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Happily ever after?; Gay grandpa, alcohol abuse and a Playboy centrefold ... it would never have happened on Walton's mountain. But the perfect family acted out these dramas in real life ...

IT is almost 30 years since the Waltons first hit our television screens and still they are remembered as the epitome of the all-American family.

But as the cast gathered for a reunion this month, although their smiles remained as sweet as mom's apple pie apple pie

typical, wholesome American dessert. [Am. Culture: Flexner, 68]

See : America
, it was clear that life has moved on.

All are older and most are a little less wholesome than we remember them. Absent from the get-together was the late grandpa and grandma Walton, alias the late Will Geer Will Geer (born 9 March 1902 in Frankfort, Indiana – died 22 April 1978 in Los Angeles) was an American actor. Geer's real name was William Auge Ghere. He is best known for his portrayal of the character Grandpa Walton, in the popular 1970s TV series  and Ellen Corby Ellen Corby (June 3, 1911 – April 14, 1999) was an Academy Award-nominated American character actress. She is most widely remembered for the role of "Grandma Walton" on the television series The Waltons, for which she won three Emmy Awards. . Kami Cotler, who played the nasal carrot-topped Elizabeth, was also missing.

But the rest of the cast were happy to turn up for the party to celebrate the show's new CD, A Walton's Christmas: Together Again.

The series revolved around the lives of John and Olivia Walton and their seven children in their home on Walton's Mountain.

Their lives were seen through the eyes of their eldest son, John Boy, an aspiring novelist.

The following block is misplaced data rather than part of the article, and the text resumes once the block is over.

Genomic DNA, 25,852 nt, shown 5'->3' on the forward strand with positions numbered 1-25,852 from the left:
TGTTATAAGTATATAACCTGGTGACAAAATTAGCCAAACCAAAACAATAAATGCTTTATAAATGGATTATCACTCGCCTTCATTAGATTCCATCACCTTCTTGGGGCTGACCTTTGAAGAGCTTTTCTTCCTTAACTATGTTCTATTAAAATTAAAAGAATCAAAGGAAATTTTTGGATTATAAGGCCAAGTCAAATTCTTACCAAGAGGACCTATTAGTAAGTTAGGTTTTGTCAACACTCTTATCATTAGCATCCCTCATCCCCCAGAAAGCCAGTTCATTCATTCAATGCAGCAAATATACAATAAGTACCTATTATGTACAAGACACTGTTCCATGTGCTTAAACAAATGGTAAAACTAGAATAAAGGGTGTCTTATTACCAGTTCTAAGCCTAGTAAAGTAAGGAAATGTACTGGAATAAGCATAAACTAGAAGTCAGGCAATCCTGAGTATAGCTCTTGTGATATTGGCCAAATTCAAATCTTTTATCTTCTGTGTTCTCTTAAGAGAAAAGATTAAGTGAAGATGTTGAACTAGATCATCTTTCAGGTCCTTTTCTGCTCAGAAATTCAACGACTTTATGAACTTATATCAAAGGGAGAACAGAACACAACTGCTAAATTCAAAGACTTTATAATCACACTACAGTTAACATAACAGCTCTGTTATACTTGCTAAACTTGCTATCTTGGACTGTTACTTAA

The stories, written by Earl Hamner Jnr, were based on his life in his family home near the hick town of Schulyer, Virginia. He left home in the 1930s to become a writer and his childhood was first dramatised in the 1963 film, Spencers' Mountain starring Henry Fonda.

The movie flopped, but the Waltons appeared for the first time in a television film eight years later. It was a big success and Warner Bros BROS Brothers
BROS Benefits and Retirement Operations Section (King County, Washington)
BROS Barnes and Richmond Operatic Society (London, UK) 
 built a series around the family.

It was first screened on September 14, 1972 and, after more than 250 episodes, finished on August 20, 1981. It won more than 20 Emmy awards.

Three TV films followed - A Day of Thanks On Walton's Mountain (1982), A Wedding on Walton's Mountain (1983) and A Waltons' Easter (1997).

The series is still shown on US television and on Channel 4 in this country. Every week, millions tune in around the world to see if John Boy will ever get that book published, if Jim Bob will ever fix his car and if Elizabeth will ever blow her nose.

The Waltons determination to stick together in the face of the Depression and Second World War made them a family role model held up by politicians and church groups.

Ironically, the actors' lives were in reality everything that the Waltons were not.

What would the locals on Walton's Mountain have said if they knew that Grandpa (Will Geer) was gay, Pa (Ralph Waite Ralph Waite (born June 22, 1928) is an Emmy Award-nominated American actor. His most famous role may be John Walton Sr. on the 1970s CBS program The Waltons. He also more recently appeared on the HBO series Carnivàle. ) was a recovering alcoholic and that Mary Ellen (Judy Norton-Taylor) had posed for Playboy?

It was kept quiet from the nation that Will was in fact a one-time lover of one of America's most famous gay activists Harry Hay ''For the Australian Olympic swimmer, see Henry Hay. Harry Hay (April 7, 1912, Worthing, England – October 24, 2002) was a leader in the gay rights movement in the United States, known for founding the Mattachine Society in 1950 and the Radical Faeries in 1979. .

Hay formed the group the Radical Faeries Radical Faeries are a loosely affiliated international group of mostly gay men and mostly counterculture pagans. Started in California, it has spread throughout the world over the past several decades, seemingly, as an echo community of the gay rights movement.  to liven up Verb 1. liven up - make lively; "let's liven up this room a bit"
liven, enliven, invigorate, animate

energize, perk up, energise, stimulate, arouse, brace - cause to be alert and energetic; "Coffee and tea stimulate me"; "This herbal infusion doesn't